Ferrari's acclaimed 3.9-litre bi-turbo V8 has taken first place at the International Engine of the Year awards for the third time in a row.
The Ferrari 488 supercar donk scored a record-breaking 486 points, beating the Porsche 911's 3.0-litre turbocharged boxer, which came second with 198 points. The Italian-built engine also won the performance engine of the year award and the 3.0-4.0-litre category.
When announcing the winning engine, awards co-chairman Dean Slavnich made it clear that it was no close call.
"Redeveloped and tweaked for the 488 Pista, the best engine in the world just got better," he said.
"Without doubt, we're looking at an engineering masterclass from Ferrari. No turbo lag, beautiful delivery, raw emotion, a furious growl and so much power – this Ferrari V8 is a work of art."
This is only the second time an engine has won three times in a row, with Ford's 1.0-litre three-cylinder EcoBoost the first to manage the feat.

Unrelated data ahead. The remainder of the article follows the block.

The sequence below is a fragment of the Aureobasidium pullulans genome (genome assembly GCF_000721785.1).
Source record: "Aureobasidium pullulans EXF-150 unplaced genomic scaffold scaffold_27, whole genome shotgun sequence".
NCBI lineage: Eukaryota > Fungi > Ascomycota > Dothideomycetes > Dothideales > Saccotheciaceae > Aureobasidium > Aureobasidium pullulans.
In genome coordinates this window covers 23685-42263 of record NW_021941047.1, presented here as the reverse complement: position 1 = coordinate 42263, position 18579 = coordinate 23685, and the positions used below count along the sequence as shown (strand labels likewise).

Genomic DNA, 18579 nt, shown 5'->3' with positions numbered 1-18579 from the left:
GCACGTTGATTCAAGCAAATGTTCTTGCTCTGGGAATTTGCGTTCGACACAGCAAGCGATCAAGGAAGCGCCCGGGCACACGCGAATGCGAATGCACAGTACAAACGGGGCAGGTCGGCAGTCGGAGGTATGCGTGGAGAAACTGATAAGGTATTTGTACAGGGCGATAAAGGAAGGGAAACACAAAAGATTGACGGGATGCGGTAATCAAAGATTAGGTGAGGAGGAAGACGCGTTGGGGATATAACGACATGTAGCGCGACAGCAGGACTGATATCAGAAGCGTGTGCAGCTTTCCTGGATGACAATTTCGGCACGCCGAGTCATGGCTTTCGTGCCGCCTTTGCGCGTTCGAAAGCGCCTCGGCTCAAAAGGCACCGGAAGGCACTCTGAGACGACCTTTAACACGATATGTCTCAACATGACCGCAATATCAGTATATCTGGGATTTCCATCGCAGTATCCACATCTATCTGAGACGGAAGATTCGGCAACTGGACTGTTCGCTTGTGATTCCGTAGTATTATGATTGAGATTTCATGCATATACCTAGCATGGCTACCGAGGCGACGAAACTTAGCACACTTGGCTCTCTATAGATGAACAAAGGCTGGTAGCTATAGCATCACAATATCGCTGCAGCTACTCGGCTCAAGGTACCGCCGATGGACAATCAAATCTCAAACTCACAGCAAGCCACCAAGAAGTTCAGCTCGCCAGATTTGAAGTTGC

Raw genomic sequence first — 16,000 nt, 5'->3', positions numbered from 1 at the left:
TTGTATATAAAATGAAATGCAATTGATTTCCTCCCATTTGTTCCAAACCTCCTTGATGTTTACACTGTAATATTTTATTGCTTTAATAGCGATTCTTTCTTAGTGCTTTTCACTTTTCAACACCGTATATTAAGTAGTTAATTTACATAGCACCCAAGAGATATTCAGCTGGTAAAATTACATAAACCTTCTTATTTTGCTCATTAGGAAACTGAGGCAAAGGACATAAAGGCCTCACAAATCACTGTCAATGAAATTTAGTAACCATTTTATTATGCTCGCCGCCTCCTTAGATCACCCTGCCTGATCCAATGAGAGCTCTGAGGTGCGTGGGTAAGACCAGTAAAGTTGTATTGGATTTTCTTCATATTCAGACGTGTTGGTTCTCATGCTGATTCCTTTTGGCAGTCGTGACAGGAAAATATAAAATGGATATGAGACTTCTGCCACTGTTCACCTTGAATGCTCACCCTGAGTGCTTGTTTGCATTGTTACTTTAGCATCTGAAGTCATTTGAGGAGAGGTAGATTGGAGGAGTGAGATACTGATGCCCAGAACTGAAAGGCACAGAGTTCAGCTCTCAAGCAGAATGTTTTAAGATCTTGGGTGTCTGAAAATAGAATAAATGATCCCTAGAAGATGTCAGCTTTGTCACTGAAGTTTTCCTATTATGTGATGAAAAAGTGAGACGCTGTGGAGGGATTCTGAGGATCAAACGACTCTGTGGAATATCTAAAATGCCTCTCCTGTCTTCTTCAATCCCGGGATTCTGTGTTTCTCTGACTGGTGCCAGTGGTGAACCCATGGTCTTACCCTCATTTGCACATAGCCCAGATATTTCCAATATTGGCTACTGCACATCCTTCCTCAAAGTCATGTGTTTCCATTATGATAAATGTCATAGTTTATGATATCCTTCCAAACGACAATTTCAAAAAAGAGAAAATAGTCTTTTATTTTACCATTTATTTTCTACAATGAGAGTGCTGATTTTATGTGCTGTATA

Further illustrating the Prancing Horse's engineering prowess, third place was given to the 6.5-litre V12 from the Ferrari 812 Superfast, which also took out the new engine award and the above 4.0-litre award.
The winning 3.9-litre unit, now in its third iteration, delivers a whopping 530kW and 770Nm in the new Pista, up 85kW and 10Nm over the previous version.
Those figures put the bent-eight at the top of its class, producing 136kW per litre on the way to its 8000rpm redline.
German carmaker Porsche took out two categories, winning the 1.9-2.0-litre and the 2.5-3.0-litre segments with its four-cylinder 2.0-litre turbo from the Boxster and Cayman and the 3.0-litre turbo boxer from the 911.
Other notable victories came from Tesla which won the electric and the green engine awards, and Volkswagen which topped the sub-1.0-litre category with its 999cc petrol three-pot found across its small car line-up.
PSA Group's 1.2-litre three-cylinder turbo-petrol unit won the 1.0-1.4-litre category, BMW's 1.5-litre petrol-electric hybrid unit took out the 1.4-1.8-litre award, and Audi's lauded 2.5-litre five-cylinder petrol engine won the 2.0-2.5-litre category.
For every category, the judges each had 25 points to allocate across five engines. A maximum 15 points could be given to one engine and the minimum was one point.
The panellists judged each engine on characteristics including fuel economy, smoothness, performance, noise and driveability.
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